Unfortunately, abusive relationships can (and do) happen to anyone. But since many victims never speak up, it’s not widely known just how common they are. But on June 15, 2018, one actress broke her silence when she revealed she was in an emotionally abusive relationship for years through an essay she shared on Medium, which led to her being blacklisted from Hollywood. And although she never named him, we can safely assume her abuser was her ex, comedian Chris Hardwick.
Actress Chloe Dykstra has been through hell, and she’s not staying quiet anymore.
She pointed out early warning signs
In her Medium piece, Dykstra states that her relationship with Hardwick was troubled from the start. She wrote:
“Our relationship started out poorly. Within 2 weeks, rules were quickly established. Some of these included:
- I ‘should not want to go somewhere at night’. My nights were expected to be reserved for him, as he had a busy schedule. This alienated me from my friends.
- I was to not have close male friends unless we worked together. All photos of male friends were to be removed from my apartment. This was heartbreaking for me, as my best friend happened to be male.
- As he was sober, I was not to drink alcohol. Before we began dating he said, ‘I noticed you have a glass of wine with dinner. That’s going to stop.’
- I was not to speak in public places (elevators, cars with drivers, restaurants where tables were too close) as he believed that people recognized him and were listening to our conversations. Our dinners out were usually silent, him on his phone.
- I wasn’t allowed to take a photo of us. (Eventually, he softened on this rule, but was very stern about me asking permission.)
She made excuses for his behavior
Dyskstra was quick to forgive her ex’s demands and restrictions because he’d just ended a long-term relationship. She assumed he was vulnerable and going through some “emotional discomfort.” In reality, he was using tactics common in abusers:
- Dominance. Abusers love to feel like they’re in control, and they will tell you what to do and expect you to obey.
- Humiliation. An abuser will do everything they can to make you feel bad about yourself. If you believe you’re worthless, you are easier to control.
- Isolation. If your partner tries to keep you from your friends or the outside world, this is a sign of control.
- Intimidation. Abusers will use a variety of intimidation tactics to keep you from leaving.
She developed an eating disorder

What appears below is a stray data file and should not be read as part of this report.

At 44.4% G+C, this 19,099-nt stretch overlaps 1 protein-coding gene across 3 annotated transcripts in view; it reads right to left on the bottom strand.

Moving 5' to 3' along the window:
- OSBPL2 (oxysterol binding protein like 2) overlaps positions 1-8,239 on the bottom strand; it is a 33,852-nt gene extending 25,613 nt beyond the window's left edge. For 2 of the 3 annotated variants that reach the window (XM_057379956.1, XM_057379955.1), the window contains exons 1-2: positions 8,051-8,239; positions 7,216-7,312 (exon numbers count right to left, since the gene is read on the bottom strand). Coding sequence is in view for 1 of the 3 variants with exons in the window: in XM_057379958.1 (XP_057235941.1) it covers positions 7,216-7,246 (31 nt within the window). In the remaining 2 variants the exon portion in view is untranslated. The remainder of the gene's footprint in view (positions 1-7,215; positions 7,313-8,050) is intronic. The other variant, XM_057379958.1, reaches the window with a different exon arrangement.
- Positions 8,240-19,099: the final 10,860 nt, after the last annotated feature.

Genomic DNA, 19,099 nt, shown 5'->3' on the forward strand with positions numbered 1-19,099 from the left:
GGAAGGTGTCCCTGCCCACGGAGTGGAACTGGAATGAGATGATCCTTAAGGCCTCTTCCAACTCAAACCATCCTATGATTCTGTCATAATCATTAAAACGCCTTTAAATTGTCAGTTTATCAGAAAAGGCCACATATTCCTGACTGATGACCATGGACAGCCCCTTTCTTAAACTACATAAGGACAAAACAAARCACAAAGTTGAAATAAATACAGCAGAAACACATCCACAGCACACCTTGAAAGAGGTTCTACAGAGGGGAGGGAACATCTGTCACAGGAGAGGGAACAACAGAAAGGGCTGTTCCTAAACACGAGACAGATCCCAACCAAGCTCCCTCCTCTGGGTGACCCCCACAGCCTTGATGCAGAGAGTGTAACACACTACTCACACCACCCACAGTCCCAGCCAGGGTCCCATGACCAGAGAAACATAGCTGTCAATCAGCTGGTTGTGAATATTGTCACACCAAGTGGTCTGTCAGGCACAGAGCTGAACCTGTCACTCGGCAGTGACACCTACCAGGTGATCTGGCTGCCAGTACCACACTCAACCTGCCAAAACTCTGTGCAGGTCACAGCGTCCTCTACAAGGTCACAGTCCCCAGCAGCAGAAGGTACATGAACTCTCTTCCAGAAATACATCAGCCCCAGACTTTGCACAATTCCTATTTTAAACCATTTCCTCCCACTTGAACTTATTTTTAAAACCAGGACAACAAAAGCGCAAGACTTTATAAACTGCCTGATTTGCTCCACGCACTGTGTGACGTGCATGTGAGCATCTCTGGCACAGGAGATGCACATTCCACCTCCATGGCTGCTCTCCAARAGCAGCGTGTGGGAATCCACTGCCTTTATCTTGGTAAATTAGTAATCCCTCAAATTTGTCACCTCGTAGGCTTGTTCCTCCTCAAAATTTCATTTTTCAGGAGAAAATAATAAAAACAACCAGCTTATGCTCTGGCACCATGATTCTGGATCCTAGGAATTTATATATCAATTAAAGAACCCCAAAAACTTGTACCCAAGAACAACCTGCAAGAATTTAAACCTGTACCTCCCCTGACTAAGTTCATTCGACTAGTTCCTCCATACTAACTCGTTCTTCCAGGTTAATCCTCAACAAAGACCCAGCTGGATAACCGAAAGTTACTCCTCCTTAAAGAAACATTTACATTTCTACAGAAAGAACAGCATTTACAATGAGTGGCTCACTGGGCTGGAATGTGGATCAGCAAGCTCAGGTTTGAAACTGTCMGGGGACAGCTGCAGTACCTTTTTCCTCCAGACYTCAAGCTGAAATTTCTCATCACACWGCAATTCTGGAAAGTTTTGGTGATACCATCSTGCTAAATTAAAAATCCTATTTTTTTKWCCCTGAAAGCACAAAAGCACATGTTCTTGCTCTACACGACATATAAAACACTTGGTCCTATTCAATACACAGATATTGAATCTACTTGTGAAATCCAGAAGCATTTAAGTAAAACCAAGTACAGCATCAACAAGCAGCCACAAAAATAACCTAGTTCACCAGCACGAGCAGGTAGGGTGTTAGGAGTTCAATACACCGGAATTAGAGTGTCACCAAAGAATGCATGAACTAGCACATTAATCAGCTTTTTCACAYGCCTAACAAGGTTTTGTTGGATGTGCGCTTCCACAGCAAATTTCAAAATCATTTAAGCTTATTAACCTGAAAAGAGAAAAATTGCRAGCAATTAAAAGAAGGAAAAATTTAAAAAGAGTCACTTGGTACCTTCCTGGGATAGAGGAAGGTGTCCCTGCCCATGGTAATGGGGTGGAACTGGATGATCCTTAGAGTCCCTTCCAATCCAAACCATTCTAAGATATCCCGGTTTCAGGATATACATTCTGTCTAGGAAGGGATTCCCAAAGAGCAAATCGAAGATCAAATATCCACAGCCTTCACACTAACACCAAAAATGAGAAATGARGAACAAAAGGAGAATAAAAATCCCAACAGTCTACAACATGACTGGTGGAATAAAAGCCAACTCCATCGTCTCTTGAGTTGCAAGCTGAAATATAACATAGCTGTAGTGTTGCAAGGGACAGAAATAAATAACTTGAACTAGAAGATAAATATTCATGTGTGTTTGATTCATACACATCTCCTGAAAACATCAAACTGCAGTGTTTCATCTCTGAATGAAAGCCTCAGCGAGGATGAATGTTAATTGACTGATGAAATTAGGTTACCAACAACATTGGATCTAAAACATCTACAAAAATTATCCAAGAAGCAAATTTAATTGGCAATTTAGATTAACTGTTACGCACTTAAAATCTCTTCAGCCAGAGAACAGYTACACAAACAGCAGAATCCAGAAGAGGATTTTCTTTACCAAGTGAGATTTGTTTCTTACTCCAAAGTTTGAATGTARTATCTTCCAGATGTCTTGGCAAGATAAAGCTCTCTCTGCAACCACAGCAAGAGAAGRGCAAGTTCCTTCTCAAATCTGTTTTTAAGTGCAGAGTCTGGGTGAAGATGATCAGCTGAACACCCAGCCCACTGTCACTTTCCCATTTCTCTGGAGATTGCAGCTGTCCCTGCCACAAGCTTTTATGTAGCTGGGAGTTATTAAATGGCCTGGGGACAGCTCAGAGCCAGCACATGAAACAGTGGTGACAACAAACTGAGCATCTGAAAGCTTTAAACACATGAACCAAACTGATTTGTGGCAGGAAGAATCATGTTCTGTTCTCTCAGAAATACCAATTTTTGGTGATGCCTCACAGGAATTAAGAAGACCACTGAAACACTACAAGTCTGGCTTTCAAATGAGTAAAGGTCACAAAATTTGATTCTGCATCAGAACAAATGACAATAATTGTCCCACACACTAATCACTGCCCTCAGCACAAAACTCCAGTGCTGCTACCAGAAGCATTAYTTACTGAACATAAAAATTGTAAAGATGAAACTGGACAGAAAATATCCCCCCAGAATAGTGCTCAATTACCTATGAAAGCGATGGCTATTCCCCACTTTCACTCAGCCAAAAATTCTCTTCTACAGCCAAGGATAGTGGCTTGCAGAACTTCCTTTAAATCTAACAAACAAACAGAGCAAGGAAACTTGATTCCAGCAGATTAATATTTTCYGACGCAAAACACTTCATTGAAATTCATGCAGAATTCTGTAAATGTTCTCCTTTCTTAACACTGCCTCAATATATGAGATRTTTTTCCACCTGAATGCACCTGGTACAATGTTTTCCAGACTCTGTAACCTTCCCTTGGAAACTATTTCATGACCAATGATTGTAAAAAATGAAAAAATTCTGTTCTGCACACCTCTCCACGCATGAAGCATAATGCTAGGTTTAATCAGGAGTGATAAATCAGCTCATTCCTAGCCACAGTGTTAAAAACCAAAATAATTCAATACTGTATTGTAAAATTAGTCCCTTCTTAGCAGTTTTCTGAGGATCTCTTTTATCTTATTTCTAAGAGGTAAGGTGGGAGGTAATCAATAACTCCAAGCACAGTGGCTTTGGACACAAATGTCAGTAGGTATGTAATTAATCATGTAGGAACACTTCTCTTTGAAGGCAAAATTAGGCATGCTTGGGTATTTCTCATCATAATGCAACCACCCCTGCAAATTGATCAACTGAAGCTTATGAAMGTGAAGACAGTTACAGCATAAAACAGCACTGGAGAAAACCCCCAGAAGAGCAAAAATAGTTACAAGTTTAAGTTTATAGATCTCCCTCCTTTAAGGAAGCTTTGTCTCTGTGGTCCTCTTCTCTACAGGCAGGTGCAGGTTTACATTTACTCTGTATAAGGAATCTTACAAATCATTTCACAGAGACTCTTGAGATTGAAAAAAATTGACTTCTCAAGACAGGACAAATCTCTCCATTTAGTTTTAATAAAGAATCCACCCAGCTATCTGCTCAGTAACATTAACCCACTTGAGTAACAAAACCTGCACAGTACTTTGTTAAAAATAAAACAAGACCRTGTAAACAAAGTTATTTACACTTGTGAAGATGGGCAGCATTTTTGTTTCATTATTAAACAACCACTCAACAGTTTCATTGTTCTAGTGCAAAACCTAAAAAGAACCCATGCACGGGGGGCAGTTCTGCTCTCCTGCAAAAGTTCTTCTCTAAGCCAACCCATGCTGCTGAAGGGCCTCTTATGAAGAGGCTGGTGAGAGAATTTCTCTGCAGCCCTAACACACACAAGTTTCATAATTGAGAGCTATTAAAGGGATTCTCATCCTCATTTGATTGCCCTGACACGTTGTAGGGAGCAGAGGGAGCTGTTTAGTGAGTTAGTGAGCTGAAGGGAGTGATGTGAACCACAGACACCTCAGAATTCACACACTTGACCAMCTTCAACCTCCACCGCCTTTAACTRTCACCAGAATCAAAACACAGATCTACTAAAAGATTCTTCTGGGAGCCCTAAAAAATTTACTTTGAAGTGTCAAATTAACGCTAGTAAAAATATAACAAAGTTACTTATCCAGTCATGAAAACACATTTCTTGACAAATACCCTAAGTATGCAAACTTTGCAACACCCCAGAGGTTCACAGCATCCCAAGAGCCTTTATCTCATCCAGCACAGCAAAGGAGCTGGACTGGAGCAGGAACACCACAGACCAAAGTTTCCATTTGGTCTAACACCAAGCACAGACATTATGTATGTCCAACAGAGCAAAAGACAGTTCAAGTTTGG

Dykstra’s stress over the volatile relationship soon manifested in other ways. She lost 15 pounds in a short amount of time, eventually losing her period for a year because of anorexia. But it didn’t stop there — it seemed as if she was trying to disappear. She wrote:
“I generally stopped speaking unless spoken to while with him, drifting through life like a ghost. I would try to sleep in as late as possible so my days were shorter. I stopped listening to music entirely. I ceased to be. I was an ex-person.”
Dykstra also said she was pulling her hair out from the stress and had to get extensions to hide it. And unfortunately, this isn’t uncommon for people who have been abused. Emotional abuse and body image are closely linked since the abuse can deeply affect how you feel about yourself and your body.
The sexual abuse was heartbreaking
One of the most gut-wrenching revelations in Dykstra’s article was the admission that she was also sexually violated. Her ex wanted sex constantly, she revealed, and when she tried to refuse him, he reminded her that his previous relationship had ended due to lack of sex. His manipulation worked, and Dykstra was intimate with him, even when she didn’t want to be. Her words are heartbreaking:
“Every night, I laid there for him, occasionally in tears. He called it ‘starfishing’. He thought the whole idea was funny. To be fair, I did go along with it out of fear of losing him. I’m still recovering from being sexually used (not in a super fun way) for three years.”
She was blacklisted from Hollywood for speaking out
Dykstra eventually left her abusive relationship when she met someone else. And because she’d left him for another man, her ex made it his mission to steamroll her career. She wrote about being blacklisted in Hollywood, unable to find work and isolated from others. Some of her good friends even turned their backs on her.
Tragically, Dykstra became depressed and suicidal during this time in her life, eventually turning to therapy and friends for help.
Does Dykstra’s story set off any warning bells?
In her essay, Dykstra wrote that emotional abuse is “more common than you’d think.” And she’s not wrong. While some arguments and conflicts are a normal part of a healthy relationship. there are definite signs that yours has crossed the line into abusive. If any of these apply to you, you may be a victim of emotional abuse or manipulation:
- You feel guilty for no real reason.
- Your partner regularly makes insulting remarks.
- Lack of empathy or understanding.
- Undermining you or dismissing your feelings.
- Gaslighting — convincing yo something is your fault when it’s not.
- Acting “overprotective” (but really, just controlling).
- Trying to turn you against your friends or family.
If you’re concerned for yourself or a loved one, contact the National Domestic Violence hotline at 1-800-799-SAFE (7233),
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